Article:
The babies are sick again. I predict a long and ill-filled winter. Although we have had 2 marvelously sunny days, it is still very cold and the heaters are on. Today I managed to get the first of three laundry loads out to the clothesline and back again, the second is now out in the dark and the third will have to go up indoors.
So laundry aside and babies asleep, my mind drifts to wintery stews which can of course be made in advance; critical to dinner being served at all, by me anyway. And this is a great reason to use my red Le Cruset casserole given to us as a wedding gift from Tim and Gee.
I have 3 recipes for Beef Bourguignon in my cookbook. That is the clearfile with copied pages, torn out magazine spreads, printed emails and hand scribbled versions on whatever paper was to hand at the time. I have tried a number of versions of this beef stew over the years, the first and most memorable version by Stephanie Alexander. This is delicious, but perhaps slightly too orangey for my taste and unfortunately has too many stages (such as pouring over flaming brandy, and making bouquet garni) for the speed at which I need to prepare things mid-week. SO this is a VERY quick and dirty version that should be attributed to nothing more than my basic concept of how this can be prepared, with whatever I have to hand at the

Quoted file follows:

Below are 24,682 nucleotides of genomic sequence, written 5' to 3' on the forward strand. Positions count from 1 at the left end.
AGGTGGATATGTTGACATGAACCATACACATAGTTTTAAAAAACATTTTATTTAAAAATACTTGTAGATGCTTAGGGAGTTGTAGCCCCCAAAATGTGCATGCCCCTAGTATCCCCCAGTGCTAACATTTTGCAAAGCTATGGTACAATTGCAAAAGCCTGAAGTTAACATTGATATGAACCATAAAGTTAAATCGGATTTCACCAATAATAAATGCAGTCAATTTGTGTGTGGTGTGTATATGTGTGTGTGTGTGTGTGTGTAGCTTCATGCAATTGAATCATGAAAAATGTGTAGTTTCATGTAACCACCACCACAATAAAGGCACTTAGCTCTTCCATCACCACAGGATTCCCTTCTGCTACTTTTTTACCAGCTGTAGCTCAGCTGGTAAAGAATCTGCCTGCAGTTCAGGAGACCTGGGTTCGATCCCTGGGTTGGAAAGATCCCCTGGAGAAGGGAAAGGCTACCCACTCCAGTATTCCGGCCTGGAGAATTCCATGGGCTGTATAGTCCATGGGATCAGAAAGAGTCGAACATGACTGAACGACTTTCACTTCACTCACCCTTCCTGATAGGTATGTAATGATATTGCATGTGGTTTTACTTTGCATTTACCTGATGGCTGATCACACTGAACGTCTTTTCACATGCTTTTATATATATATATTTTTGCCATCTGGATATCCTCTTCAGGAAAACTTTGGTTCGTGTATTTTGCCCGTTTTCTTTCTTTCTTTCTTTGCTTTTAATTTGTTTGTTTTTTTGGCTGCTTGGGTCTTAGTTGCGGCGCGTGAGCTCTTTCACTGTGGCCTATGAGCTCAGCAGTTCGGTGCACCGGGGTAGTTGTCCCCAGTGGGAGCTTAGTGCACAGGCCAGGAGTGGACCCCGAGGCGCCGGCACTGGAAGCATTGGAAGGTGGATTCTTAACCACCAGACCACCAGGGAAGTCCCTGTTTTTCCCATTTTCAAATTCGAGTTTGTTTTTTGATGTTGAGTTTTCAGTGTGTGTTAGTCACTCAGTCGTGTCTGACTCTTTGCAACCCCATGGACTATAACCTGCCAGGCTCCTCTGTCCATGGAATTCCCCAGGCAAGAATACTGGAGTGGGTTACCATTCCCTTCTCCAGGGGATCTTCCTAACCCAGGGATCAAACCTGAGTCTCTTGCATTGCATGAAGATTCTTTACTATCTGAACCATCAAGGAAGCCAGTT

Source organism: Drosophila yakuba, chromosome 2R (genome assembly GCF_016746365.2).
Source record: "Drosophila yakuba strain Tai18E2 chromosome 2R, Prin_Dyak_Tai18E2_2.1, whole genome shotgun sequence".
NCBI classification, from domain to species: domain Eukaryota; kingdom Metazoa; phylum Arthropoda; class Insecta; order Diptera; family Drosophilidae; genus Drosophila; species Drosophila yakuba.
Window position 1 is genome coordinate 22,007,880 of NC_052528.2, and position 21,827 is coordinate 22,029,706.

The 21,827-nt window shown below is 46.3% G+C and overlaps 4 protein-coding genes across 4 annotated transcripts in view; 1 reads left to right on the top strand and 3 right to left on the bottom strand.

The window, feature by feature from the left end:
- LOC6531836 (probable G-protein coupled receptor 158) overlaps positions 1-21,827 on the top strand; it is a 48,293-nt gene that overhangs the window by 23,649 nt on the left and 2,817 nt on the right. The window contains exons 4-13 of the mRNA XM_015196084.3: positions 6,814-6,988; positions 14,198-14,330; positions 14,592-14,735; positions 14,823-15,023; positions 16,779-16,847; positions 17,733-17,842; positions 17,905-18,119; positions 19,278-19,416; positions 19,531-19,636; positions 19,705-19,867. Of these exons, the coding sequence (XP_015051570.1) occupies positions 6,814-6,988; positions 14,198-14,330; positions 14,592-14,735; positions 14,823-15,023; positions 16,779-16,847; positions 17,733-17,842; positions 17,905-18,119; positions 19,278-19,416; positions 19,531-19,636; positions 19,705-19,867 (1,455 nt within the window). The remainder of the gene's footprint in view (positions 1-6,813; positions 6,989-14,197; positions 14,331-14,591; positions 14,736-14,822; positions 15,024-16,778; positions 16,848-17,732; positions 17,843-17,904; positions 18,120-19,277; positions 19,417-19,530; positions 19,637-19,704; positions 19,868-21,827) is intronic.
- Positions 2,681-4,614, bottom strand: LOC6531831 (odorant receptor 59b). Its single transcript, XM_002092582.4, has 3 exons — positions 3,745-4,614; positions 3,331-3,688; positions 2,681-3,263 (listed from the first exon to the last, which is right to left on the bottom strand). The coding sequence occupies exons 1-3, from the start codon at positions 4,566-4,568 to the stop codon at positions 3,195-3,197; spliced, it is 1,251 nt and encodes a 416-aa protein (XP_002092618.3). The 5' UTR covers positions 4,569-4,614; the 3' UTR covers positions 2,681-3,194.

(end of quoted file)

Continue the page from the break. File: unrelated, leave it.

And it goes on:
Also here is a pic of Thomasin test driving the baby high chair. This is Sabinas chair but while she was out I fitted the baby attachments to see if it would work for the babies. Thomi loved it, so I guess i will add 2 of these to my ever-growing wish list.
- In a hunk of butter AND some olive oil, brown about 250 grams of chopped streaky bacon with a few whole peeled cloves of garlic.
- Remove from the pan, then brown about 600 grams of diced beef in batches in the bacony juices. Stephanie Alexander wisely warns against overcrowding the pan – you have to brown the meat, not stew it yet. If you have them, you can also brown shallots or onions at this stage too.
- Put all back into the pan and sprinkle over a few TBSP of flour. Sizzle this for a while til the flour coats everything.
- Add a cup of red wine, sizzle, then a cup of beef stock (as usual I just use oxo stock). Add into your casserole dish (or you could have done the previous stages in the casserole dish too (but I forgot this).
- Top up with extra stock and wine to just cover the meat, then add a sheet of baking paper over the contents and put on the tight fitting lid. Cook for an hour or so at 180degC til the meat is tender.
- Add in a heap of small mushrooms, or diced big mushrooms. Cook a further half hour.
Now this is where my super-quick version stopped. But if I were following SA example I could thicken it with a buerre manie – ladle off a cup of juice, work in butter and flour to form a paste then stir back through the stew. I also neglected to add a boquet garni and I could have set the beef alight with firey brandy had I been that way inclined. We served this up with some homemade pommes frites (french fries) and quick wilted spinach. yum.
Slice a few large potatoes into fries. Microwave in a bowl for about 10 mins to soften the insides. Lay out on an oven try, add lots of good olive oil and bake at 220 degC until crispy.
And here it is: the finished plates. To continue the LeCruset theme I served up crispy fried in these mini Le Cruset pots, then served the beef over less crispy fries, and the spinach to the side. I like the look of the red on the plate too.